Winter is the perfect time to explore the natural stone shelters where native Arkansans once lived
The attorney general's office has asked the Arkansas Supreme Court to reconsider its 4-3 ruling that school districts that raise more than the state school foundation support from the uniformly required base 25-mill local property tax (known as the URT) may keep all the excess.
In short, the a.g. asks, does equal protection still apply in school funding in Arkansas?
Here's the background on the case, in which Fountain Lake and Eureka Springs won the right to hang onto excess revenue. Dissenters, led by Chief Justice Jim Hannah, said the decision obliterates the equality required by the earlier Lakeview decision. The majority said if the legislature wanted to fix it, it could.
The result, said the attorney general, means huge discrepancies. For the two districts in the suit, plus two others — South Side and Nemo Vista — it means districts getting to keep per pupil revenues of from almost $1,200 to almost $4,700 more than the $6,023 foundation formula payment per student in all districts. At the same time, poor districts that make very little on the base millage charge will have to get huge subisidies from the state to reach the $6,023 figure — more than $5,000 in Barton-Lexa, almost $6,000 in Poyen.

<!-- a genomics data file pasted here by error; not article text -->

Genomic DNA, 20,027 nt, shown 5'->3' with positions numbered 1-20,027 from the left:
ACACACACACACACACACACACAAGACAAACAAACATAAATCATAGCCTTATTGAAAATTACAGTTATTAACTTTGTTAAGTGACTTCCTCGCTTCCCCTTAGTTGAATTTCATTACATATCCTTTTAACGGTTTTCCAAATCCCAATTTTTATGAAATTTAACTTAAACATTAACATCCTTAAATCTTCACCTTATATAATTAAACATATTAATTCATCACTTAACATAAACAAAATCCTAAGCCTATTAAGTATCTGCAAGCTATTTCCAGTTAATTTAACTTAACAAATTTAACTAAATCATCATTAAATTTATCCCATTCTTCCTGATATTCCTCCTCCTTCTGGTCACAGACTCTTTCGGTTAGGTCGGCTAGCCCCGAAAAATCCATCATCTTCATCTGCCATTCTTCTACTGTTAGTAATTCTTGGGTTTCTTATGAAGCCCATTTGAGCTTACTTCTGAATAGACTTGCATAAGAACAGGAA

Wrote the a.g.:
The Court's opinion strongly suggests that equity no longer constitutes an independent limit on school funding, but that so long as adequacy is provided then equity will be satisfied as well. The Court appears to have held that no matter what disparities exist in overall per student funding among districts, equity is satisfied so long as foundation funding is provided to each student.
If that's so, the brief says, the court should say so explicitly and say that language to the contrary in Lakeview and other school funding decisions has been overruled. "The Court should also clearly state that difference in local wealth is now a rational basis for the State to provide different levels of funding in school districts."
If that's not the case, the brief argues, the court should say how much funding in excess of the base URT is too much. "As it stands, the Court suggests that the URT revenue in one district (i.e., Eureka Springs) of $1,267.50 more per student than 233 other school districts receive is equitable."
The questions are "too big for vague answers," the brief asserts.
The brief also asks if the URT is not a state tax producing state revenue, a key finding in the 4-3 majority, "then what is it?"
The Supreme Court is famously averse to providing advisory opinions and also almost never rehears decisions. Given the strength of the opposition in this case, the response to pleadings might be a little more detailed, at least, than some.
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